I’ve always been a touchy-feely person. I have a very small bubble. I don’t mind the middle seat on an airplane. If someone brushes against me it’s no big deal. People that talk while touching my arm or hand don’t bother me. You don’t have to ask to give me a hug.
I know not everyone is like that so I respect their personal bubble. I don’t go in for a hug without asking (though I’m secretly hoping they say yes, of course).
Even before I was a nurse I understood the power of touch. It’s a big part of why I’ve loved being a nurse.
So many elderly people are not touched on a regular basis. They crave it.
I’ve worked with kids who have been touched so much by strangers in scrubs and gloves that they are terrified of the sight of gloves or scrubs. (Isn’t that so sad?)
Touch can be something that causes immense pain and trauma but can also soothe and heal.
As a nurse, I’ve had the unique experience of getting physically close to my patients, who are strangers to me…yet they are not.
When my elderly hospice patients would grab my hand and hold it to greet me while telling me they were waiting and looking forward to my visit, I could feel their sincerity through their hands.
When a little baby patient grabs my finger and holds on tightly or a toddler puts their arms around me, I feel so blessed to do what I do for them. Those baby touches are such a gift of trust and comfort.
I, imagine too, that my touch means something special to them as well. At least I’d like to think so.
I think we should be more aware of the power and beauty of touch.
I started doing some healing work through touch on my elderly dog, Barney, who has now passed. I know it felt good for him to get massages because he would come to me and beg for them, then totally relax when I gave them. A small gesture of thanks to another being who loved us unconditionally, never judged us, was quick to forgive and gave us countless hours of joy.
Dogs know the importance of touch. They know how to come to you to get their snuggles.
Sadly, in some families, after a certain age it really isn’t acceptable to give as many hugs and show affection through touch.
I’m so grateful my family isn’t like that. We kiss and hug when we see each other and then again when we depart and anytime we feel like it in between. “I love you” is a regular part of our vocabulary too.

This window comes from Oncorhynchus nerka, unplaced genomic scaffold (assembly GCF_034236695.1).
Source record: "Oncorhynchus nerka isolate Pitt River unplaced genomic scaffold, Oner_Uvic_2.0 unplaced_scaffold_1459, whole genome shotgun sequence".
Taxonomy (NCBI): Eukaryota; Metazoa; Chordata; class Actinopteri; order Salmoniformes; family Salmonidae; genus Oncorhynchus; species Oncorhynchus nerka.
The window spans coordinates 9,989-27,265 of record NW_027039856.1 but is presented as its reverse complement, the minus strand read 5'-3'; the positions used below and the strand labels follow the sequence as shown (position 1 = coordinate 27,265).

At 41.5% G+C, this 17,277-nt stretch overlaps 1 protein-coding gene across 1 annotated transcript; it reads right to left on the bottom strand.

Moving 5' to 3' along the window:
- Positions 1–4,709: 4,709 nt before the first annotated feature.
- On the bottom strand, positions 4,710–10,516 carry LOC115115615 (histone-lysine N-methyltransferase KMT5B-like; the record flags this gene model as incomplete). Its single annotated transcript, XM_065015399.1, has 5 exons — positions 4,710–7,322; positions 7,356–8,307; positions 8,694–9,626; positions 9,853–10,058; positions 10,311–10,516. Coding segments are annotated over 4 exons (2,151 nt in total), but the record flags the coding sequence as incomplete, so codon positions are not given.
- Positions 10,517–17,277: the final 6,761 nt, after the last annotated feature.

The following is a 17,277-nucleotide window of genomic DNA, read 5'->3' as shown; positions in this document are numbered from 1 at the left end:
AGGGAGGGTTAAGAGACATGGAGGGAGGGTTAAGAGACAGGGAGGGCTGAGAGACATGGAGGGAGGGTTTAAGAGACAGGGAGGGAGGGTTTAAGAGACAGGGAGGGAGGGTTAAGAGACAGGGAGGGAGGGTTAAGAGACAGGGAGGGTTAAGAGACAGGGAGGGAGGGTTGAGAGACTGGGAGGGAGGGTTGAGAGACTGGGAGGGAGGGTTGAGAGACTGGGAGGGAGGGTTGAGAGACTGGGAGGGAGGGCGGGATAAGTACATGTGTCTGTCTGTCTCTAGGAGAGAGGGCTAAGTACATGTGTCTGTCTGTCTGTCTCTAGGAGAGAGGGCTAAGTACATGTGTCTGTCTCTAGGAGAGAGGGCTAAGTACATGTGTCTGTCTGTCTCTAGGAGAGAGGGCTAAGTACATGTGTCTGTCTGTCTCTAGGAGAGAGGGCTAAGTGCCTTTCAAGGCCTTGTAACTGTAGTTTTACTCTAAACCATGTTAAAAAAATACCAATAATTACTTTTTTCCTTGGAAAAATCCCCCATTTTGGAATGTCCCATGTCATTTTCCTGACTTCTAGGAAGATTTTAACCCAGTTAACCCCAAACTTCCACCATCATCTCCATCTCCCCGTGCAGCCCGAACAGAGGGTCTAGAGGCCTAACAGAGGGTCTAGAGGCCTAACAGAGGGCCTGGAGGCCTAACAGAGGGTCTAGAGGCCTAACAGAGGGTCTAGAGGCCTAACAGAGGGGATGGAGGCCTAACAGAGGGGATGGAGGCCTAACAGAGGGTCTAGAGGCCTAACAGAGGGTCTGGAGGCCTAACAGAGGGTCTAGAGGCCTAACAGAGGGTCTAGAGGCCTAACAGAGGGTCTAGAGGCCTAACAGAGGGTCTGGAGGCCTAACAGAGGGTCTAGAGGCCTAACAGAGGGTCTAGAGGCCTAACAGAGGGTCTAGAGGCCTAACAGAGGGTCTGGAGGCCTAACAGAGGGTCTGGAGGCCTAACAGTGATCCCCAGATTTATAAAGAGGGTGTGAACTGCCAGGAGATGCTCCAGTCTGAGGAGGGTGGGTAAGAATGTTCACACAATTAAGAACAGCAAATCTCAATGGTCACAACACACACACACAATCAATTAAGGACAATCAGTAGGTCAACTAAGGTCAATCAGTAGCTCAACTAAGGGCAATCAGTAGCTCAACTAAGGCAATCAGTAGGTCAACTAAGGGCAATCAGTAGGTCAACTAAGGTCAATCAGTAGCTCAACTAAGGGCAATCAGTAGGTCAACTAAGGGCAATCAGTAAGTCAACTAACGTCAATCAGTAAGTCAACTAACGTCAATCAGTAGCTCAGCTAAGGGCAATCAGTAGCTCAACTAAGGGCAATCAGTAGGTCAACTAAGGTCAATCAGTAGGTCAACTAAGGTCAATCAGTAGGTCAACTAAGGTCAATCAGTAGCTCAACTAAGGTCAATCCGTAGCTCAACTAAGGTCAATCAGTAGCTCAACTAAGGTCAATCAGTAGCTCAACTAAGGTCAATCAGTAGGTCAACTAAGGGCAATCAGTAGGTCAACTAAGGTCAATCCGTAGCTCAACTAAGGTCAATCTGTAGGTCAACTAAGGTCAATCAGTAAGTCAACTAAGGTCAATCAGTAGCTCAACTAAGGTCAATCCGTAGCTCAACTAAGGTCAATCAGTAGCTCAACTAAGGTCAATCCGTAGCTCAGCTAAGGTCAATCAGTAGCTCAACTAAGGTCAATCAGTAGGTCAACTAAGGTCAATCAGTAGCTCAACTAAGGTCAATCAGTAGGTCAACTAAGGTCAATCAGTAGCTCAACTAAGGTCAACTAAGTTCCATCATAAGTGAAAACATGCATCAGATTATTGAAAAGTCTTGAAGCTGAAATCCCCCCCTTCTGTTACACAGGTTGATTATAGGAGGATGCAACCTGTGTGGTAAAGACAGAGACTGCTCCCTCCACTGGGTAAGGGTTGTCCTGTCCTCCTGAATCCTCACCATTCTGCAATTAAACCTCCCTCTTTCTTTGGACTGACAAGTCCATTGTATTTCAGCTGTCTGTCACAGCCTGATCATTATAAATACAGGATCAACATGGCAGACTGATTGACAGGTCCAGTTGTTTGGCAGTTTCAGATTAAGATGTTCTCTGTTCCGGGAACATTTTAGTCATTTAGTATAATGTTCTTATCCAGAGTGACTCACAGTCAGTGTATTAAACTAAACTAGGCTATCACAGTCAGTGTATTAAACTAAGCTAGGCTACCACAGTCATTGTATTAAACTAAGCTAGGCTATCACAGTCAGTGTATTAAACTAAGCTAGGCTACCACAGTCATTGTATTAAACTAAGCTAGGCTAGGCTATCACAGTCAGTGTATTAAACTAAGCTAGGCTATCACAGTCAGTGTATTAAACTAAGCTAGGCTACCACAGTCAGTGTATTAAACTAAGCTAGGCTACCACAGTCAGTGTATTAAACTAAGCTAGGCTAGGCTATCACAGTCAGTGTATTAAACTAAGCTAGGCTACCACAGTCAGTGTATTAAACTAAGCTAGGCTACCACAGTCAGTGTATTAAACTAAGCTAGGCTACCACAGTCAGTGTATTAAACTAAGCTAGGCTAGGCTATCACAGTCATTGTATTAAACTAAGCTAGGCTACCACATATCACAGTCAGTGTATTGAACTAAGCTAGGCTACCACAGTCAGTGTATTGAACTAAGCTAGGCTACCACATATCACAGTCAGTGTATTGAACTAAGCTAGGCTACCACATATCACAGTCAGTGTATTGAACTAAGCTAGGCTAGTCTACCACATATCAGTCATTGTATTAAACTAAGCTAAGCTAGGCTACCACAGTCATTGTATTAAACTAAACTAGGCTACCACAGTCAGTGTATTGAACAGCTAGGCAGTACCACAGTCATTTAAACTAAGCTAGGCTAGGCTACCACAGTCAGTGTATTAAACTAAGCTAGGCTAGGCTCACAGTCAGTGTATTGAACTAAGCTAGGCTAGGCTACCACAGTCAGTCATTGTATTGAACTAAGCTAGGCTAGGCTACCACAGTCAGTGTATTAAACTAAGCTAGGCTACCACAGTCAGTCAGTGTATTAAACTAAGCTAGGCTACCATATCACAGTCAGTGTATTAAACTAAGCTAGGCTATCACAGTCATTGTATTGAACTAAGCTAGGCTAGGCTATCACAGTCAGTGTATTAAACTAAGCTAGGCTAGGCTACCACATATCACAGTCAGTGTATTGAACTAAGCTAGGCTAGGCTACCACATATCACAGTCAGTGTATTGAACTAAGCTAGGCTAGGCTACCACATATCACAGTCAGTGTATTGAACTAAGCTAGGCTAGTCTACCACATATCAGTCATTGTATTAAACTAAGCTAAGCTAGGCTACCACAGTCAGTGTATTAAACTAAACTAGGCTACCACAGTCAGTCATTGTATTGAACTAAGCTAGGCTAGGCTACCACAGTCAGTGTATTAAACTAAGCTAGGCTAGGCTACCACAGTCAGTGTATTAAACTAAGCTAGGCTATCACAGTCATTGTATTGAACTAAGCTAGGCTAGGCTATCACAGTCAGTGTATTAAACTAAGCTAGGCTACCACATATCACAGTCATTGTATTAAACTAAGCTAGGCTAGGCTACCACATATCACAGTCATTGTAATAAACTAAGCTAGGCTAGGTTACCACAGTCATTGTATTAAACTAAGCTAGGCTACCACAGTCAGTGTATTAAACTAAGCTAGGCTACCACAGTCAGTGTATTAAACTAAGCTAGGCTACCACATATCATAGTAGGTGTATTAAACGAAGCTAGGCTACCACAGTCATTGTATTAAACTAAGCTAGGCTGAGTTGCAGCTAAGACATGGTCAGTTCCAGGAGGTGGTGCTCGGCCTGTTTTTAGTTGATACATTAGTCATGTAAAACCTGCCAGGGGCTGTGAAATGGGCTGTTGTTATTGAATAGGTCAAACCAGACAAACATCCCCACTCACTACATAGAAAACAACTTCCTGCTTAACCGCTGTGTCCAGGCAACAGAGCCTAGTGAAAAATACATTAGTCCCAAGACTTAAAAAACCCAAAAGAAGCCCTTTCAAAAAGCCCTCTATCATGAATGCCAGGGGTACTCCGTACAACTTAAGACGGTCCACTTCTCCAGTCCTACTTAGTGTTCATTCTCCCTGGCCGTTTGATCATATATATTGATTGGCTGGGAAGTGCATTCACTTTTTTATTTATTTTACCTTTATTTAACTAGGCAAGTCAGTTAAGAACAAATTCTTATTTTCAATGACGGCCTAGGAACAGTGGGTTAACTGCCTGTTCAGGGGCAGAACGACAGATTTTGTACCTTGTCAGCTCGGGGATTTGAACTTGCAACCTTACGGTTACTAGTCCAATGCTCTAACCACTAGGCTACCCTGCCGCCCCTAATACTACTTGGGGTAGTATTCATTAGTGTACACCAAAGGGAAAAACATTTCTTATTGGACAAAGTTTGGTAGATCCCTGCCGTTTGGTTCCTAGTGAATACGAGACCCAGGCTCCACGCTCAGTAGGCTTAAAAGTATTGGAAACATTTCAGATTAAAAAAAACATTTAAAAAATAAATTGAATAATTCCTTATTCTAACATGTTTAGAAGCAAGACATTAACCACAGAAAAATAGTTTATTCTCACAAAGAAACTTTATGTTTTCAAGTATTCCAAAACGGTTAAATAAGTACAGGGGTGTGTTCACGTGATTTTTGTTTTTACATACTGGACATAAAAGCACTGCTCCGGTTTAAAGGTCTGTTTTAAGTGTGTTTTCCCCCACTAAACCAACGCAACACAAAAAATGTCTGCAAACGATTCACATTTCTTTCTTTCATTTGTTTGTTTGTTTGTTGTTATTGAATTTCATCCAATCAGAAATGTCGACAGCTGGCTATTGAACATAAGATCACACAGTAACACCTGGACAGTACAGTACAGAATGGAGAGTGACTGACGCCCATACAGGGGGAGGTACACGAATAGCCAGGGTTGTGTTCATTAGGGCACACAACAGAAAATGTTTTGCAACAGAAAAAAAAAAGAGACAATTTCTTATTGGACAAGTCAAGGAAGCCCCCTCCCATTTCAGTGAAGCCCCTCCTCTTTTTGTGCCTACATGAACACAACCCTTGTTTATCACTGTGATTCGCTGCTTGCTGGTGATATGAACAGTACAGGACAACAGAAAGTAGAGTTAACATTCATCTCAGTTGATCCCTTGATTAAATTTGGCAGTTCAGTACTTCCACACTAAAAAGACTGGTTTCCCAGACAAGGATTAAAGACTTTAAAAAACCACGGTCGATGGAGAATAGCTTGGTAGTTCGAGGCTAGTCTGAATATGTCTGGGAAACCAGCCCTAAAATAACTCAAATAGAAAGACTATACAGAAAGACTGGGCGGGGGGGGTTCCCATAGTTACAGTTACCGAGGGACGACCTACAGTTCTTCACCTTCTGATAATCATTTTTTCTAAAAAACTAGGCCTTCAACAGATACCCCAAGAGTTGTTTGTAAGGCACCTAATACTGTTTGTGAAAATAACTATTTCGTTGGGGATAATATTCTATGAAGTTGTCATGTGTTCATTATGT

I, personally, believe that touch is a very important part of healing. It is for me.
Recently, I’ve been having more pain. Especially at night when I lie down. I was up again the other night and found myself being overwhelmed with pain. I can handle a constant low level but sometimes it spikes and gets to the point that it becomes unbearable.
When my husband heard me crying he woke up. I didn’t mean to wake him because I knew he had to work in the morning. But like anyone who loves you, he was in tune that something was wrong.
My husband is the quiet type. He doesn’t say much but doesn’t have to. His comforting touch was pure love and healing. It was all I needed to get calm and fall asleep which I did while just saying “thank you” over and over as he dried my tears and rubbed my back.
I’ve been on lots of medicine in the past while trying to find relief. I can tell you from first hand knowledge that a pill can’t relieve pain like the touch of a loved one can.
Never, ever underestimate the power of touch. When you hug someone or put a hand on their shoulder, do so with love. I promise it will be felt at a much deeper level. We have the miraculous power to heal each other and should be using it. If we could see the energy we give to each other through loving touch, I imagine it would look like the most beautiful sparkling light. And who doesn’t want more of that?
Thank you for reading.
Virtual hugs from me to you!
May you be happy and well.
Photos below are of my patients and me.